The success of English wines since their relatively recent re-birth continues unabated and I wrote earlier in 2017 about the prospect of a million vines being planted in the UK in this year alone.
Much of this expansion is in the south of England, where conditions are extremely favourable for the production of high quality wines, particularly sparkling.
The gentle slopes of the South Downs in Sussex and North Downs in Kent, with their underlying chalky sub-soils, can create near perfect conditions for Chardonnay, Pinot Noir and Pinot Meunier (the three grape varieties used for champagne) to thrive.
In England particularly, climate is just as important as soil, since we are on the Northern edge of where wine grapes can be grown successfully.
Although that edge is being pushed ever further northwards over the decades of global warming, vineyard management in England remains a serious challenge. Frosts can cause havoc and decimate production, while other climatic conditions of rain, cold and wind cause a variety of challenges with regard to pests and diseases affecting the vines and grapes, let alone the obvious need for the grapes to ripen sufficiently.
One couple who are, as yet, undaunted by the challenge, are Charles and Ruth Simpson who have recently established Simpsons Wine Estate near Barham in Kent. Purchasing 90 acres of land in 2012, the first vines were planted in 2014, with the first crop in 2016.
However, Charles and Ruth know a thing or two about quality wine, having been making award-winning wines for 15 years at their 140-acre vineyard of Domaine Sainte Rose in the Languedoc region of southern France – available in the UK at Waitrose or Majestic. With their quality-orientated strategy, the Simpsons have been very specific as to where to plant their vines, choosing from among the best parcels of land on the chalky North Downs, with protection from the worst of the English weather from ancient woodland, sheltering the fragile vines.
Despite this strategy, some problems are difficult to combat and this year production is down by some 40 percent due to one particularly bad frost in April.
Not only have Charles and Ruth carefully chosen the vineyard sites, but they have brought all their knowledge and savoir-faire from the Languedoc with them, in order to make top quality wines in a new environment.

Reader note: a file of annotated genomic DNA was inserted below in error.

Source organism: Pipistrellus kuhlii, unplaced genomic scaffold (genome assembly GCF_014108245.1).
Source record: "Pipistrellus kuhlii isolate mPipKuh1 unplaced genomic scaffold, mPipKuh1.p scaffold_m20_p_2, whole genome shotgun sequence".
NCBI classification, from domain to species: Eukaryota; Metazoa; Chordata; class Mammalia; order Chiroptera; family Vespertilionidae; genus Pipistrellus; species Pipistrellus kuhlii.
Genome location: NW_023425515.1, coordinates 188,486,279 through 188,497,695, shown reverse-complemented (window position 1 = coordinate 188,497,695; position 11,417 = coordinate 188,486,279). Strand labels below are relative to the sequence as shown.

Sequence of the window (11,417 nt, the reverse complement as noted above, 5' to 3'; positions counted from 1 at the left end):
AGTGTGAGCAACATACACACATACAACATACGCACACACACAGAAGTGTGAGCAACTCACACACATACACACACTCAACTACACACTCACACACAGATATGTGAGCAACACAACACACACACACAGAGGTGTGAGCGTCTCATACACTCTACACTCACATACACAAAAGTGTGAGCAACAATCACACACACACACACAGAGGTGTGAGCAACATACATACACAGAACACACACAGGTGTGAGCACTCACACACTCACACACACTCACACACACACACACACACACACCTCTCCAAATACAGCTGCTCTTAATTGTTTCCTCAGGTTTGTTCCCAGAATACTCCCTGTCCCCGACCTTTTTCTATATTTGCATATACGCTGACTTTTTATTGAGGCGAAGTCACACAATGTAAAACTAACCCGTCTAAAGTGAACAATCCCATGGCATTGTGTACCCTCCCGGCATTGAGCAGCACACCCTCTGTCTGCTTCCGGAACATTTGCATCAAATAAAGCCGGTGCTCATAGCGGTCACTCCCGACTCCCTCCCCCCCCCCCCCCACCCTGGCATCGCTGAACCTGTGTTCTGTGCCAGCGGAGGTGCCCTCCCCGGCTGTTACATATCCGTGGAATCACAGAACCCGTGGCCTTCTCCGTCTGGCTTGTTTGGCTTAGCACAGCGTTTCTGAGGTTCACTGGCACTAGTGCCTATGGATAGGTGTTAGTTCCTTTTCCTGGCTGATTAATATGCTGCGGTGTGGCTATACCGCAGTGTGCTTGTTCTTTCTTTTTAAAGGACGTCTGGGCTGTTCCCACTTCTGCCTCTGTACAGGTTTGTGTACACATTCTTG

Many different clones of the vines have been planted to give complexity and the rootstock on which the vines grow, have been meticulously matched to the different parts of the vineyard. A state-of-the-art winery has been built in the village of Barham, with some technology that is a first in the UK and quite rare worldwide.
The main objective of the Simpsons is to produce a range of top quality sparkling wines, using the expertise of their Australian wine-maker, which express a rich sense of provenance and integrity.
The first of these will be released in December 2018, after the second fermentation and a sufficient period of maturation.
Knowing the difficulties with the English climate (just a little different to the Languedoc!), the couple vowed never to make a still English wine. And what have they just released? Not only a still English wine, but a still English Chardonnay!
A gamble which has paid off extremely well. Created from Chardonnay Clone 548 in a specific part of the vineyard, the grapes developed great maturity and concentration and the wine is of surprisingly high quality.
Elegant, linear and aromatic, it has a minerality reminiscent of very decent Chablis.
Named Roman Road Chardonnay, quantities are limited, but the evident success of this first wine bodes very well for the future of Simpsons Wine Estate and its sparkling – or still – wines.
Richard Esling BSc DipWSET is an experienced wine consultant, agent, writer and educator. An erstwhile wine importer, he runs a wine agency and consultancy company called WineWyse, is founder and principal of the Sussex Wine Academy, chairman of Arundel Wine Society and is an International Wine Judge. Twitter @richardwje. Visit www.winewyse.com.
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